The United States government wants you to know: It really, truly doesn’t like Nazis.
At the United Nations this week, the U.S. plans to vote against a yearly resolution that condemns the glorification of Nazism, State Department officials said Wednesday. Although it may seem counterintuitive — who wouldn’t want to condemn Nazis? — officials said free speech protections and other problems with the resolution make it impossible for America to support.
Introduced by Russia, the resolution calls on all U.N. nations to ban pro-Nazi speech and organizations, and to implement other restrictions on speech and assembly. That’s a non-starter in the U.S., where First Amendment protections guarantee all the right to utter almost anything they want — even praise for Adolf Hitler’s followers.
The United States votes against the resolution every year, along with just a handful of others, while the European Union nations and some others typically abstain. The resolution always passes overwhelmingly, usually with little fanfare.
So U.S. officials are working overtime this year to try to explain that no, America doesn’t support pro-Nazi speech — but can’t vote for a resolution that calls for outlawing it, either. The vote is scheduled for Thursday in the U.N. General Assembly’s human rights committee.
All resolutions in the General Assembly committees are nonbinding and don’t impose any legal requirements on member nations. But American support for resolutions that contradict domestic law could end up being used as arguments in U.S. federal court, and officials worry about undermining national law enforcement efforts.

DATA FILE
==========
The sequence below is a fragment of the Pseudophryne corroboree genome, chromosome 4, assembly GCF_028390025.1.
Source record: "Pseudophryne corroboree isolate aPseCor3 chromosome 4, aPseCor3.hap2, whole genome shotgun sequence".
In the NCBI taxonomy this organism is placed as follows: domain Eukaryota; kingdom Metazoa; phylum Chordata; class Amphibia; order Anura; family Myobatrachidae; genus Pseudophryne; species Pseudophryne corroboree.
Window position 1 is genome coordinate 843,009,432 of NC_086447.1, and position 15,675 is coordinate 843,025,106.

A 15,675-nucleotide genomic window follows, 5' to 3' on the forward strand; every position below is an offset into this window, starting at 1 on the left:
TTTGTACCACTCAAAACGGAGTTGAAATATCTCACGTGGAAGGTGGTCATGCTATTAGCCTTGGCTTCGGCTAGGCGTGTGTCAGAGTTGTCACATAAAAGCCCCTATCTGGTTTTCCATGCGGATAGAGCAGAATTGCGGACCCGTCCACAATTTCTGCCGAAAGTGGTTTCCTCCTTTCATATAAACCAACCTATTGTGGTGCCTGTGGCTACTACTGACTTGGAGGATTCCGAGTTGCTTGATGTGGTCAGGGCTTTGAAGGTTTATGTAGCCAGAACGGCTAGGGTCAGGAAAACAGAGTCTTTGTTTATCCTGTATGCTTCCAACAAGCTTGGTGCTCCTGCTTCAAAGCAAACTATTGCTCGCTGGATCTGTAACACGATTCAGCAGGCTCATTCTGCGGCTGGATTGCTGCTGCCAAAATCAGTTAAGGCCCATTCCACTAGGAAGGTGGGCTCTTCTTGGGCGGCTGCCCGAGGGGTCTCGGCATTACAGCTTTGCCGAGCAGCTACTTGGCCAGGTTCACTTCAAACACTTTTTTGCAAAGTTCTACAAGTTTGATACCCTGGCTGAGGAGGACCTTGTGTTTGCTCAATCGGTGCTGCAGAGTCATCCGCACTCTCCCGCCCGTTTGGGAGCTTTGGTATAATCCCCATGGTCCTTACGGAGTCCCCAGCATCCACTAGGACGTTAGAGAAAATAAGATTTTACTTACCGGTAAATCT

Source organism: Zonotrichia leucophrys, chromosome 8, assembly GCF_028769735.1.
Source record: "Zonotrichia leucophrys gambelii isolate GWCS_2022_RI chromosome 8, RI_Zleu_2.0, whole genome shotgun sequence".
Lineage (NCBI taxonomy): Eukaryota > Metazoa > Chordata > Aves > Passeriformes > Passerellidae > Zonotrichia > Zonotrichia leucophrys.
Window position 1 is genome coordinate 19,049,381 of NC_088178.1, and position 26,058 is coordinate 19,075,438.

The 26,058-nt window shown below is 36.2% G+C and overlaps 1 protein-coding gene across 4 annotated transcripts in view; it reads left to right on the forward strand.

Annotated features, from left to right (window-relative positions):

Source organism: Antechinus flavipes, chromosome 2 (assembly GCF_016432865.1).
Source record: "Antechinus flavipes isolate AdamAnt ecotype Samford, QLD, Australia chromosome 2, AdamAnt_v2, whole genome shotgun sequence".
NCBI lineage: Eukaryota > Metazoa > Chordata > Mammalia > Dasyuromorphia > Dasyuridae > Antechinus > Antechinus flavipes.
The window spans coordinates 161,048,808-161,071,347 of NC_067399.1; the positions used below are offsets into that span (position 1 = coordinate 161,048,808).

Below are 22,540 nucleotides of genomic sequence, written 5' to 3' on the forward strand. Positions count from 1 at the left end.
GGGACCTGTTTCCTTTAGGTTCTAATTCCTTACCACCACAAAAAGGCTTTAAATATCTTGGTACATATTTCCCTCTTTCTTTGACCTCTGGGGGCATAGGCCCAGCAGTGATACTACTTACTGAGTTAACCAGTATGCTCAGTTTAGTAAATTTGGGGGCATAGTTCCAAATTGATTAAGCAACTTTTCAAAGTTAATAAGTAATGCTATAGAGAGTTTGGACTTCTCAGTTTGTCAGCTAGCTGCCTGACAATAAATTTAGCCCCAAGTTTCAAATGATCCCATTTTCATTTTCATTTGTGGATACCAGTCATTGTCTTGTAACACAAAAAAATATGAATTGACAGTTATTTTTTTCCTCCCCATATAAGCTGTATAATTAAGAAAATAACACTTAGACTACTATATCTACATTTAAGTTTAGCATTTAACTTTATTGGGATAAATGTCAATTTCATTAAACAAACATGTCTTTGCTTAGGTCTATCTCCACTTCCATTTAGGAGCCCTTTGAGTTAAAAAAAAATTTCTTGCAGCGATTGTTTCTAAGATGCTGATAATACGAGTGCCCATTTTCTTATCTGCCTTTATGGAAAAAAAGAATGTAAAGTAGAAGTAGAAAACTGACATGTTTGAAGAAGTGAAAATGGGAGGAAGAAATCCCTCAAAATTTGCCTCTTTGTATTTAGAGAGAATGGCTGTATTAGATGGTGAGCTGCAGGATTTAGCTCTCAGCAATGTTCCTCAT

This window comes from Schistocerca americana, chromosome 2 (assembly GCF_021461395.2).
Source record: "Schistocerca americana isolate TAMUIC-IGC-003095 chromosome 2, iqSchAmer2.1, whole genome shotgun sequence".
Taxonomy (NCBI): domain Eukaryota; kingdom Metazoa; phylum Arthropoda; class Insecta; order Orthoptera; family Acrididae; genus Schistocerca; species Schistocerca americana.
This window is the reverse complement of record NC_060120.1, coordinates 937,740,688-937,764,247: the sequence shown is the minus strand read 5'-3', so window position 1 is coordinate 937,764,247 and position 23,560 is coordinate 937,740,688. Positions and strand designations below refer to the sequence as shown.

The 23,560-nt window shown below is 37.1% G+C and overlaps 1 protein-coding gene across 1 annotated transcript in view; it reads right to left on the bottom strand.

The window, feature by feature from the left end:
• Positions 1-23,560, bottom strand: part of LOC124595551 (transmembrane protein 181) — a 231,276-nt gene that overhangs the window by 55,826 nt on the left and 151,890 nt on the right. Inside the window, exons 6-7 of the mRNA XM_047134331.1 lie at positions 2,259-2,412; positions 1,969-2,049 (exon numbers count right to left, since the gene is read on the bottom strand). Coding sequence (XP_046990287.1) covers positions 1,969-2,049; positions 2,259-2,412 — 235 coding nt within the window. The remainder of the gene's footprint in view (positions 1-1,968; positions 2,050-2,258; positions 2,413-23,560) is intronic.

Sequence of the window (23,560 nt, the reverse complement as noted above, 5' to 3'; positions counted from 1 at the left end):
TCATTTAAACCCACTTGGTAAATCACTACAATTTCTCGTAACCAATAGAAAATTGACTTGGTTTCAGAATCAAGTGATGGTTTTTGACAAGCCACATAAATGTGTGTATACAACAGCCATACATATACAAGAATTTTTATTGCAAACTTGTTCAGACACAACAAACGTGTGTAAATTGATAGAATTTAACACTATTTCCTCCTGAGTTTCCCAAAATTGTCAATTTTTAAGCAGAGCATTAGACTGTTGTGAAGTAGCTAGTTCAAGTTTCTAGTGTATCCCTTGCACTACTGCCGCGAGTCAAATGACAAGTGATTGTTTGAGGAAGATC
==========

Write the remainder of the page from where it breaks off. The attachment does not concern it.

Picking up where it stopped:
There are other problems, too. The U.S. has long expressed concerns that Russia uses the annual resolution to mount political attacks against its neighbors. That’s because Moscow has for decades sought to portray the Baltic states and others that sought independence from Soviet domination as either pro-fascist or pro-Nazi, U.S. officials said.
The United States has been considering a last-minute push in the General Assembly to amend the resolution to remove what it considers the problematic parts, in what officials said would amount to a wholesale overhaul. But officials said no final decision had been reached. Even if the U.S. does try to change the resolution so that it could vote for it, the effort is unlikely to succeed.
Will Israel, the close U.S. ally whose history is intertwined with the Holocaust, vote with the U.S.? In the past, Israel has voted for the resolution. But Washington has been pushing the Jewish state to vote “no” this year, or at a minimum to abstain.
It’s unclear how Israel will vote. A spokesman for Israel’s mission to the U.N. didn’t respond to a request for comment.